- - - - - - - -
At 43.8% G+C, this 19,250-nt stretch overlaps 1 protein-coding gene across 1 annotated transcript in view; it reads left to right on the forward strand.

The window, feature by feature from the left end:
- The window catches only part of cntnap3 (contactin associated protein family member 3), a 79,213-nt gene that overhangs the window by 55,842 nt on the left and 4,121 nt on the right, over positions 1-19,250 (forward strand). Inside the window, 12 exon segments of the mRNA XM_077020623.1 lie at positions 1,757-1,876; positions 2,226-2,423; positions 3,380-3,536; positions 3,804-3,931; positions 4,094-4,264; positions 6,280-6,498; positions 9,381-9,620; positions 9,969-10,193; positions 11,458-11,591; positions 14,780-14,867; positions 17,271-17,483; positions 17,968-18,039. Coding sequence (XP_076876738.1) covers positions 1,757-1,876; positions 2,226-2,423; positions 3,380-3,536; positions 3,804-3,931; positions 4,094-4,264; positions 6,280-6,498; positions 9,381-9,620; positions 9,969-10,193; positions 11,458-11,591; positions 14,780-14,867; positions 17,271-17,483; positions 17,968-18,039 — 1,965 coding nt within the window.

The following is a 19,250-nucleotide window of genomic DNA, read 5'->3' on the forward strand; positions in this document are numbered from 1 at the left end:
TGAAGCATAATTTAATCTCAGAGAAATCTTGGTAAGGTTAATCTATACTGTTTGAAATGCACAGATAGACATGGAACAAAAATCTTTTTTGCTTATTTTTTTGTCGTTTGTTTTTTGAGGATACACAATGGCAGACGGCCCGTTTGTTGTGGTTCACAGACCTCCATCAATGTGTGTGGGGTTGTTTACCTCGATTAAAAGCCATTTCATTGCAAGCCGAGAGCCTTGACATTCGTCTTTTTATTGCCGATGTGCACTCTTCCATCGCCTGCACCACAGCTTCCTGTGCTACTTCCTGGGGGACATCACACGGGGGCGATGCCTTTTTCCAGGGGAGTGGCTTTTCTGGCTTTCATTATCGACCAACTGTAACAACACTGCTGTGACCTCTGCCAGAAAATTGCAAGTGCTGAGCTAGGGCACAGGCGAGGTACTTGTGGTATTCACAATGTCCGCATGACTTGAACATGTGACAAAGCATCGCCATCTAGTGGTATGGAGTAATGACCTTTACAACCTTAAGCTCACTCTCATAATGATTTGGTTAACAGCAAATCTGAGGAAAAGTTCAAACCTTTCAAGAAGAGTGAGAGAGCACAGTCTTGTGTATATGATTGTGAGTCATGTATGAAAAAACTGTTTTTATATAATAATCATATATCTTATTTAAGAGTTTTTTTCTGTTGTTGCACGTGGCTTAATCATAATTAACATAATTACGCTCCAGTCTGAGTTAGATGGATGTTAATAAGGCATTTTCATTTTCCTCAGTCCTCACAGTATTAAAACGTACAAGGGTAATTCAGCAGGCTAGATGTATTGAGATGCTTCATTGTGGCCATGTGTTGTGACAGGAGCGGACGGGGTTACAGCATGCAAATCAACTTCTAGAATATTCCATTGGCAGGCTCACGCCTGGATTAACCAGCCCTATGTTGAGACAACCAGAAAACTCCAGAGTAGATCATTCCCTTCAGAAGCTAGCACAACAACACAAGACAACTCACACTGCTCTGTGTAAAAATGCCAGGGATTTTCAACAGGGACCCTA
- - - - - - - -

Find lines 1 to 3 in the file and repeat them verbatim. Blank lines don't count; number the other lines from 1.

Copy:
At 43.8% G+C, this 19,250-nt stretch overlaps 1 protein-coding gene across 1 annotated transcript in view; it reads left to right on the forward strand.

The window, feature by feature from the left end:
- The window catches only part of cntnap3 (contactin associated protein family member 3), a 79,213-nt gene that overhangs the window by 55,842 nt on the left and 4,121 nt on the right, over positions 1-19,250 (forward strand). Inside the window, 12 exon segments of the mRNA XM_077020623.1 lie at positions 1,757-1,876; positions 2,226-2,423; positions 3,380-3,536; positions 3,804-3,931; positions 4,094-4,264; positions 6,280-6,498; positions 9,381-9,620; positions 9,969-10,193; positions 11,458-11,591; positions 14,780-14,867; positions 17,271-17,483; positions 17,968-18,039. Coding sequence (XP_076876738.1) covers positions 1,757-1,876; positions 2,226-2,423; positions 3,380-3,536; positions 3,804-3,931; positions 4,094-4,264; positions 6,280-6,498; positions 9,381-9,620; positions 9,969-10,193; positions 11,458-11,591; positions 14,780-14,867; positions 17,271-17,483; positions 17,968-18,039 — 1,965 coding nt within the window.